One way or another, we are determined that we *will* have peas from our garden. Two of the varieties from the Spring pea trial are all but forgotten, but the Picolo Provenzale  are growing in all three different plantings, and the January planting is starting to flower. OK, it’s what? Nearly 90 days out from planting, but hey, it’s flowers!

I’m also amazed that the Sugar Snaps in the back garden that each had their heads snapped off by some marauding varmint are starting to recover! They grew new vines from the roots up and around the bitten ends of the first ones and some of them are starting to put out tendrils like they mean to actually grow.

Sugar Sprints and Carrots

Sugar Sprints and Carrots

Nearby, in a 4′ x 4′ bed, there are Sugar Sprint peas growing, mostly under a burlap covered cage to protect them from everything. They don’t seem to mind the shade. The Picolo Provenzale starts in the front garden didn’t seem bothered by it while they were covered either. I take it off of them in the morning to allow them a few hours of direct sun and they seem fine.

buckets-of-tomatoesAnd we are getting to the stage where we have literally buckets of tomato plants. We have Roma Paste tomatoes for sauce and catsup, we have Principe Borghese for drying, we have Costaluto Genovese for fresh cooking, Big Beef and Crimson Carmello for slicing and eating, we even have a German Orange Strawberry tomato that I can’t wait to try! I’m afraid I may have even ordered some grape tomato plants in fun shapes and colors from Park Seed when it was still cold out and the garden was a limitless imaginary place.

Surviving the Spinach Monster--So Far!

Surviving the Spinach Monster--So Far!

And, happily, the evil Spinach Monster that devours my plants right down to the roots if I leave them outside after dark without a cover does not appear to like Bok Choi. What IS that thing? For a long time I thought it was ravenous snails or slugs because the plants that were up on the hottub cover at night weren’t bothered by it, but earlier this week several six-packs up there were creamed by whatever it is and the chard, tomatoes, peppers, etc. sitting right next to the spinach were fine. Maybe Popeye the Possum? I don’t know.

Early Lessons from the Pea Trial

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Lessons from the Pea Trial–So Far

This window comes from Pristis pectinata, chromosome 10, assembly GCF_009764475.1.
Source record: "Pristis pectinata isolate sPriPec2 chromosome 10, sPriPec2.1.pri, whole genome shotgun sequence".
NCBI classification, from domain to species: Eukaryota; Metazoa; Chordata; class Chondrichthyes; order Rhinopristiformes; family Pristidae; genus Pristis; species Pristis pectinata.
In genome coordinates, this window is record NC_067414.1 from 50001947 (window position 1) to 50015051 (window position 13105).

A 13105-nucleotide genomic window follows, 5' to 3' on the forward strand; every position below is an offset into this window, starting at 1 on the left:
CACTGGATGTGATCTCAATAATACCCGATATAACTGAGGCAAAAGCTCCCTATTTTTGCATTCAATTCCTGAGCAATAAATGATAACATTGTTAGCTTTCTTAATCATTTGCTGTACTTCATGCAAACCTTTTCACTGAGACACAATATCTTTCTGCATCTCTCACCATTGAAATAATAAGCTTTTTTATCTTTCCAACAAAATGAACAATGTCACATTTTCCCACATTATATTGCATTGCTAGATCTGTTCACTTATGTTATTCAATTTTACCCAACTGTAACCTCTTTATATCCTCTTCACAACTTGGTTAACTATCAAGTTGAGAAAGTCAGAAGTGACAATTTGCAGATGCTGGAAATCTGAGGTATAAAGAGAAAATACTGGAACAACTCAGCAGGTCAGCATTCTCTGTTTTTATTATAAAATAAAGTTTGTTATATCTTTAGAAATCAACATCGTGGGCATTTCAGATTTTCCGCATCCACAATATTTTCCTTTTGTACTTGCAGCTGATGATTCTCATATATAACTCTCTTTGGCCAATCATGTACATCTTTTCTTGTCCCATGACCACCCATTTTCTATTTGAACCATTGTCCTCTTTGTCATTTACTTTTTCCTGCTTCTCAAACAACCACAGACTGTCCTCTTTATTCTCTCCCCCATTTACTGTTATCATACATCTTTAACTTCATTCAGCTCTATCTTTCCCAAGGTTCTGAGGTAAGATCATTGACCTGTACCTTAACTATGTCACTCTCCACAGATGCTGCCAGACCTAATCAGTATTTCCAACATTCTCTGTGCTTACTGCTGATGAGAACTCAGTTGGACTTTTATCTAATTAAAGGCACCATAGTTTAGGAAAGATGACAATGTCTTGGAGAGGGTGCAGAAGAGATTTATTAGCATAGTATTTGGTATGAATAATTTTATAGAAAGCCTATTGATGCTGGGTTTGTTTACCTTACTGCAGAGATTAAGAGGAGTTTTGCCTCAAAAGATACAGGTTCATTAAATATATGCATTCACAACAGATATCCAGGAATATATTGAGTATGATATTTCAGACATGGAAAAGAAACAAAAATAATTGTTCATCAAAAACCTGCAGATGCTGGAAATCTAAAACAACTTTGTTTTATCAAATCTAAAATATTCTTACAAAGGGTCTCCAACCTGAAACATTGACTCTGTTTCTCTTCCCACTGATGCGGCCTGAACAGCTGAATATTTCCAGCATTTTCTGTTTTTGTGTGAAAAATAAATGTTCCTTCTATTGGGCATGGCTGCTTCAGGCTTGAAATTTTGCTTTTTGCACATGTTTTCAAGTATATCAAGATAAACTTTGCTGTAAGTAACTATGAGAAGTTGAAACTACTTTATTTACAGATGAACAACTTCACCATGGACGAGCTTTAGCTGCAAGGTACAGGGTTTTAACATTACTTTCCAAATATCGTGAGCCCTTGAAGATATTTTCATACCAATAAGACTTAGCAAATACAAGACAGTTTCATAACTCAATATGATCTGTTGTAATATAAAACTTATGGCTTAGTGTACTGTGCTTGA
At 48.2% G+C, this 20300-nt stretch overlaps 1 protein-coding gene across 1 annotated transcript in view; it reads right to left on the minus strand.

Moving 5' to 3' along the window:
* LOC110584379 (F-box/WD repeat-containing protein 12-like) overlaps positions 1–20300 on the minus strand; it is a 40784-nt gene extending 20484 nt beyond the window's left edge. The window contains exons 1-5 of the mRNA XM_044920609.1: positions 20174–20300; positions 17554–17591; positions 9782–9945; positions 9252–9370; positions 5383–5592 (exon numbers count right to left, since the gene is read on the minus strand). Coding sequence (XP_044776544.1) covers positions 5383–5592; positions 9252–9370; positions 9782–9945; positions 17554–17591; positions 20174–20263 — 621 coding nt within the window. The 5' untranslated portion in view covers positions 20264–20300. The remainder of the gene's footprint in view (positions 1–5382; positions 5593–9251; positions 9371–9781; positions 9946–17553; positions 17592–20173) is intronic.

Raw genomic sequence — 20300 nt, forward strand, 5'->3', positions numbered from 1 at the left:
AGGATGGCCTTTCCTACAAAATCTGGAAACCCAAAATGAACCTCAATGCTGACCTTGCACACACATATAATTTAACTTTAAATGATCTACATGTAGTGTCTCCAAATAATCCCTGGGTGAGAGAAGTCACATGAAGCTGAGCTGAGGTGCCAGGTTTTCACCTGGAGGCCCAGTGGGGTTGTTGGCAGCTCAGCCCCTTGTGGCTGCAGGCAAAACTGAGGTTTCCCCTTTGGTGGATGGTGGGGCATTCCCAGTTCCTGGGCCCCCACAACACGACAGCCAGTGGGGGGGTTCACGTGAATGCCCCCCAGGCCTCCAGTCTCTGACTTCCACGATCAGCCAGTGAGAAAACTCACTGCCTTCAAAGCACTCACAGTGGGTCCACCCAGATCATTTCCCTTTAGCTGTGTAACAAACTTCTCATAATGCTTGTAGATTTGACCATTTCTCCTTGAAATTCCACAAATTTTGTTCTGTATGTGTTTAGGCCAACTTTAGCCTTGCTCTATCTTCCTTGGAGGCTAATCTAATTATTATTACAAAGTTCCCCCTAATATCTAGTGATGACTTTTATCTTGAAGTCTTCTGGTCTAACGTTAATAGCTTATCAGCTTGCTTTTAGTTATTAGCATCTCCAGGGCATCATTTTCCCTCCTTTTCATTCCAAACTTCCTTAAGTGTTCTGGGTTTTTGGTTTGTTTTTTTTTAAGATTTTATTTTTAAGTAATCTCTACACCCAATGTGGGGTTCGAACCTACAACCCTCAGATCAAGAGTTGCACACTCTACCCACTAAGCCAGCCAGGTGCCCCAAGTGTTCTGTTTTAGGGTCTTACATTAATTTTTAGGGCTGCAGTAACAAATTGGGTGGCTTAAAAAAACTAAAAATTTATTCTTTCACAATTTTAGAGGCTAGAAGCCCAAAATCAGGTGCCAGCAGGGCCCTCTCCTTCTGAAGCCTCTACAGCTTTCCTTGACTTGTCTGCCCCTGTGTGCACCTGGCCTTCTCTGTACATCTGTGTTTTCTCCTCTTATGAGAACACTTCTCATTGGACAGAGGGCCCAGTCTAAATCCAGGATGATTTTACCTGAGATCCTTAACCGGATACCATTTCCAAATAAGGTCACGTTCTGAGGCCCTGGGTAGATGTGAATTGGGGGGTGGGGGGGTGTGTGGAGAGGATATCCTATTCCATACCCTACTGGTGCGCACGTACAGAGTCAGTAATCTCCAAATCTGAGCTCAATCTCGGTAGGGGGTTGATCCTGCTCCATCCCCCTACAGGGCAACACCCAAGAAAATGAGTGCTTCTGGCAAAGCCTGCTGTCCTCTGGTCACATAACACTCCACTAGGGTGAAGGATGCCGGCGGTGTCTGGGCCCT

Pisello Nano Piccolo Provenzale

Pisello Nano Picolo Provenzale

#1. Early planting does not equal early eating. It’s not just 55-60 days, it’s the *right* 55-60 days. We thought an early start would give us peas sooner, but that hasn’t turned out to be the case. Peas that were supposed to be ready to start picking in 55-60 days are just now 6″ tall a week after the 60 day mark we were hoping for. The peas planted February 18th may or may not be ready for picking by mid-April. We’ll let you know!

#2. Peas planted early seem to get damaged by pests a lot more than peas planted later. Maybe because there’s not much else out there looking green and delicious in January and early February. Or maybe we just got smarter about the covers we used as the trial went on.

#3. Peas appear to sprout and grow better in February than they do in January. Weather will surely influence this. We’ll track it next year and compare. This year January was warm and sunny, if that weather had continued, maybe the peas would have been on the table by now.

Pea Sprouts Protected by Plastic Netting

Pea Sprouts Protected by Plastic Netting

#4. Peas need to be grown under netting or cages in order to foil uninvited dinner guests. Upside down black plastic latticed plant carriers from the garden store worked well for the first few weeks, as did the onion bag netting we recycled. Neither of these methods was deep enough to allow for much growth and I would like to keep the peas protected longer, just in case. We lost a whole planting of snap peas in the back garden because something came along and snipped the tops off each of the vines. (Argh!!) We’ll keep the tall covers on these for the first several inches of growth and you can check out our Pea Trial page if you want know how our test of the burlap covered cages does.